Is pot smoking good for the lungs? Why no, it isn’t, not least because in order to smoke cannabis you also inhale the smoke of burning tobacco and Rizla paper. Here is a systematic review of what is known about the short- and long-term effects of marijuana on the lung. In the short term, it’s actually a bronchodilator: in the long term, it makes you cough and wheeze.
I’m generally impressed with the patience displayed by patients who take warfarin: every morning my computer brings up a whole list of INR results which are in the target range. Perhaps the credit should go to our local anticoagulation nurse, because the American IN-RANGE study found that the majority of patients were forgetting lots of doses. And this does affect outcomes, as you’d expect – the next paper reports on the international SPORTIF III/IV trials and shows that INR control in patients taking warfarin for atrial fibrillation is directly associated with death, MI and stroke.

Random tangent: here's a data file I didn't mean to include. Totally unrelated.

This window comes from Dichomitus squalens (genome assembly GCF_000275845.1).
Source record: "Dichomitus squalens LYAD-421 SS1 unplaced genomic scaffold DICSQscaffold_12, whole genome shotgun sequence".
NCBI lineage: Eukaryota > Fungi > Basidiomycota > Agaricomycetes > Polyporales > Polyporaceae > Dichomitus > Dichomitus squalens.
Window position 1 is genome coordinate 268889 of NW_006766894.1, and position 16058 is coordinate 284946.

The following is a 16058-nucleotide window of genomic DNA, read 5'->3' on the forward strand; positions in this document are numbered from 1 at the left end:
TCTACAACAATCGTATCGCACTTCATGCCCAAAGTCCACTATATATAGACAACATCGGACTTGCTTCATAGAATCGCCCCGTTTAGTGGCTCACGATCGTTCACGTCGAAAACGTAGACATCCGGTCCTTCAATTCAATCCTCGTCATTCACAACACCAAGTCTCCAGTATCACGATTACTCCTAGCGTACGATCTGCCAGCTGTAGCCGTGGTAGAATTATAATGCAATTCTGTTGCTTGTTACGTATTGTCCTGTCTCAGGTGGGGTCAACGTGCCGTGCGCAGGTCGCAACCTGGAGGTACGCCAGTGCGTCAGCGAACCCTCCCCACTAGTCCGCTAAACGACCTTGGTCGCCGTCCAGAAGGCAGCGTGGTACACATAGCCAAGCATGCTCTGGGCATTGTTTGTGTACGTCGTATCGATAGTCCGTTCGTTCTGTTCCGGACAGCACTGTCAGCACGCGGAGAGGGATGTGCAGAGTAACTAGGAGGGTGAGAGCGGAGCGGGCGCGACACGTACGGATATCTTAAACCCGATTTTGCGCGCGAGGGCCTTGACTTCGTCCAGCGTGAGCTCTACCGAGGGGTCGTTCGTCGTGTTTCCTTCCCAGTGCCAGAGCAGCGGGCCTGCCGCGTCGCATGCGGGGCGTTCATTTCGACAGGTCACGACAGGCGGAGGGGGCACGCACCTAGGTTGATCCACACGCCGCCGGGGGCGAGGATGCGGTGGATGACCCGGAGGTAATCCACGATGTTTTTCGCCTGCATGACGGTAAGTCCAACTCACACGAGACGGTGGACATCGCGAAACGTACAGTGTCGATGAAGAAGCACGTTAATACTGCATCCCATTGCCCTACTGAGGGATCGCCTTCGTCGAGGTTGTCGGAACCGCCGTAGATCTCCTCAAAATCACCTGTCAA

We know that urine is meant to be sterile, but what if it grows E coli in an asymptomatic woman? Had we better get rid of the bug to prevent long-term kidney damage? This long-term population study from the Netherlands (actually two studies, fully analysed forwards and backwards) is very reassuring: there is no evidence of a link between asymptomatic bacteriuria in women and long-term renal failure.
Whisper it softly, but we tend to bypass clinical prediction rules in general practice. For something like gastrointestinal bleeding, we tend to pass the patient straight on and let someone else do the worrying. That usually means endoscopy of course, but here is a paper which validates a risk score that identifies a group of low-risk patients whom it is safe not to endoscope immediately. The bad news is that they are only 10% of the group.
We have entered the age of biochemical cardiology, but we don’t quite know what to do about it. I have said my piece on BNP and “heart failure